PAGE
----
Earlier in my career, before in fact it was a “career” at all, I came to realize that if I didn’t put out some quantity of pages every day I wasn’t ever going to produce even a short story, if not a novel. So I blocked out two hours starting at 6:00 o’clock every morning (before going off to my day job) and tried to average a page per half hour. Amazingly, to me, those four pages added up quickly, allowing me to put out a novel per year for several years running. That number of pages also gave me the time — but not too much time — to think about what I was going to do with my plots.
I started making a full-time living as a writer with Guilt, which was my ninth published book, and with all the extra non-day-job time on my hands, I shot for about ten pages a day. Nowadays, my daily output when I’m in full “work mode” tends to be between five and ten pages a day.
TRBS: What advice do you have for new or aspiring authors?
Work hard on the craft of writing itself, the individual scenes and the language you use to tell your story. This is critical, and often — surprisingly — ignored. Style, taste, accuracy, vocabulary, and wit really do make a difference, and that difference is between getting published and not.
Don’t ever, ever, ever give up. Getting established as an author is rarely easy and you will almost undoubtedly run into roadblocks, negativity, and rejection — probably lots of rejection. My first ever best-seller, The 13th Juror, was rejected by twenty-two publishers before the book finally found a home.
Keep writing and learning until your work is so good that it can’t be denied.
Write at least a page a day — though you can take weekends off.
TRBS: Who are some of your favorite writers, and what is the last great book that you read?
Lescroart: My favorite writers include many of the greats from the recent and more distant past. Prominent among them would be Ernest Hemingway, F. Scott Fitzgerald, Lawrence Durrell, Agatha Christie, Ngaio Marsh, Arthur Conan Doyle, Rex Stout, Elmore Leonard, Ken Follett, John D. MacDonald, and Patrick O’Brian. I hold many writers among my contemporaries in high regard as well. We are truly in a golden age of the mystery/thriller — the last truly great book I’ve read in the past decade is The Girl With the Dragon Tattoo trilogy.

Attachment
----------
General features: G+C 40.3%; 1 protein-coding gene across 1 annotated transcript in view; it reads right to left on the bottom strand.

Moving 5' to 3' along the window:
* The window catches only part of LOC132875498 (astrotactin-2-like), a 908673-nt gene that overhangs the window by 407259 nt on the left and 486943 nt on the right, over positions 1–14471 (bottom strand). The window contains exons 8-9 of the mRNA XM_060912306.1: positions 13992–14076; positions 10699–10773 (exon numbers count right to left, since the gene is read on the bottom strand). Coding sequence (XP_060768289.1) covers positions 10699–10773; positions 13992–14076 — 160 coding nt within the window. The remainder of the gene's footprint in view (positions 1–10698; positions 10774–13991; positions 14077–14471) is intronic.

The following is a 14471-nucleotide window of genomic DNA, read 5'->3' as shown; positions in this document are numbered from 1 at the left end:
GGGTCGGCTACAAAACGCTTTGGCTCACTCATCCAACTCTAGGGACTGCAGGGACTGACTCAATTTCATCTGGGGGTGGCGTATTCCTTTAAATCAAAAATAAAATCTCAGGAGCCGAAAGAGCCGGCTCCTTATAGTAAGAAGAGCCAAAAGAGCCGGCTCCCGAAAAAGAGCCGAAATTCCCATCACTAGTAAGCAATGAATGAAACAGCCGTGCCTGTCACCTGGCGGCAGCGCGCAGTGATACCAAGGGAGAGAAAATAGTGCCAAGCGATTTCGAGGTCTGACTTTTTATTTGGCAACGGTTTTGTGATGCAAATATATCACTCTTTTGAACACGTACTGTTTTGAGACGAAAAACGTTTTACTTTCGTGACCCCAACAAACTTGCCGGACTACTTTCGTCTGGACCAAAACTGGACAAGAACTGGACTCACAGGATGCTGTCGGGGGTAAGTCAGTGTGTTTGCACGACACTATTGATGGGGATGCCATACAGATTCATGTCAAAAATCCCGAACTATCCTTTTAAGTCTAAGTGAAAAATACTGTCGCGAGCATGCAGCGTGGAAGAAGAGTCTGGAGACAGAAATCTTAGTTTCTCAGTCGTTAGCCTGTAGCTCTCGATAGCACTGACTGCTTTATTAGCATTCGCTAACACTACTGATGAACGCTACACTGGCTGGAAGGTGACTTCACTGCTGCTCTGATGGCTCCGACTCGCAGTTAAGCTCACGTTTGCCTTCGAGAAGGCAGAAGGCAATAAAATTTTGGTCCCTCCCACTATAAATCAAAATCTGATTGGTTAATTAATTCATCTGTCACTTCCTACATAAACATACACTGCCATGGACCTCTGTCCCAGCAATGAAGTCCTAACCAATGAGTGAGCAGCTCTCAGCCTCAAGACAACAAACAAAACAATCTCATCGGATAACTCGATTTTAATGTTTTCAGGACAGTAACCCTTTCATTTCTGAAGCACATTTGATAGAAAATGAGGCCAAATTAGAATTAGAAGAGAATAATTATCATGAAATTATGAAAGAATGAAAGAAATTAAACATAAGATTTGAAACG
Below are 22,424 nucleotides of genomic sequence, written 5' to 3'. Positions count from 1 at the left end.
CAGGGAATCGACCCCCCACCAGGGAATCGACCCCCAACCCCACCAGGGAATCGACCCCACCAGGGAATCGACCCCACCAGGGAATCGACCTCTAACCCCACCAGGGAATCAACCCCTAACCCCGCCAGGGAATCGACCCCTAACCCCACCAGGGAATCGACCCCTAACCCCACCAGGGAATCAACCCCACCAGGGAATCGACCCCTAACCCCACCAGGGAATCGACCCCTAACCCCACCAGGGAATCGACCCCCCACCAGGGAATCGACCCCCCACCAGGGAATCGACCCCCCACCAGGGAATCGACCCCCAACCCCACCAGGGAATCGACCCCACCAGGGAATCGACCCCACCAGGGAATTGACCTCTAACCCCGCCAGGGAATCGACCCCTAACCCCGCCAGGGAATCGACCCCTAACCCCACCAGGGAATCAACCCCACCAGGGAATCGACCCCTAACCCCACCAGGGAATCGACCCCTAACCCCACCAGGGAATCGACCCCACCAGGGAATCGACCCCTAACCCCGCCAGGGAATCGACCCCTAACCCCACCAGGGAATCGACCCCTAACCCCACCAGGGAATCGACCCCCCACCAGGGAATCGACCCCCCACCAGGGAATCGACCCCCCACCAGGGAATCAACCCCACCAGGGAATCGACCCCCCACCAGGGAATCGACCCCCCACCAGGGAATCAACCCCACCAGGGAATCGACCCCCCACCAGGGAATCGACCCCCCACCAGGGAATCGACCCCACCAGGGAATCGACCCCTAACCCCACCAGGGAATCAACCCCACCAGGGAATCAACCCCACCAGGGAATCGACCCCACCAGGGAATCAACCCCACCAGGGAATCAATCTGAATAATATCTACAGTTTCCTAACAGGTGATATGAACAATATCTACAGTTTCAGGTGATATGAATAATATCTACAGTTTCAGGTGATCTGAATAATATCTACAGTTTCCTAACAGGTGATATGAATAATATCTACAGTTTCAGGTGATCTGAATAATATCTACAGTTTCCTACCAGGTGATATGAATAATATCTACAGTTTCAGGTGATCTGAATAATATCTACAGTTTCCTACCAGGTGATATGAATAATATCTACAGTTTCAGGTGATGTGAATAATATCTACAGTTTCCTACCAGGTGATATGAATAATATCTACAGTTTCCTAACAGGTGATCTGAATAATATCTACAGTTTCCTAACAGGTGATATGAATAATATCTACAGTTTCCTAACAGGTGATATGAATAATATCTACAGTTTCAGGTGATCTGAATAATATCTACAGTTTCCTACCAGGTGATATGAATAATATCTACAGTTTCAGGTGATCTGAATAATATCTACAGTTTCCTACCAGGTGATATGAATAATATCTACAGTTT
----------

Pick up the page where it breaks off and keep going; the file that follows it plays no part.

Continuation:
TRBS: Lastly, what’s next for you now that The Rule of Law is set to come out?
Lescroart: These days I’m finding myself thinking less in terms of book ideas and more in terms of projects that I’m working on right now, the most important ones trying to be the best husband I can be to my wife, Lisa, the best father I can be to my two children, Justine and Jack, and the best grandfather I can be to my wonderful granddaughter, Cora Violet.
As to the next book and what it’s about, I think I’ll just let the suspense build a little while longer.
Praised as “one of today’s finest book reviewers” by New York Times bestselling author Gayle Lynds, Ryan Steck (“The Godfather of the thriller genre” — Ben Coes) has “quickly established himself as the authority on mysteries and thrillers” (Author A.J. Tata). Steck also works full-time as a freelance editor and pens a monthly thriller column for CrimeReads. For more information, be sure to follow him on Twitter and Facebook. He currently lives in Southwest Michigan with his wife and their six children.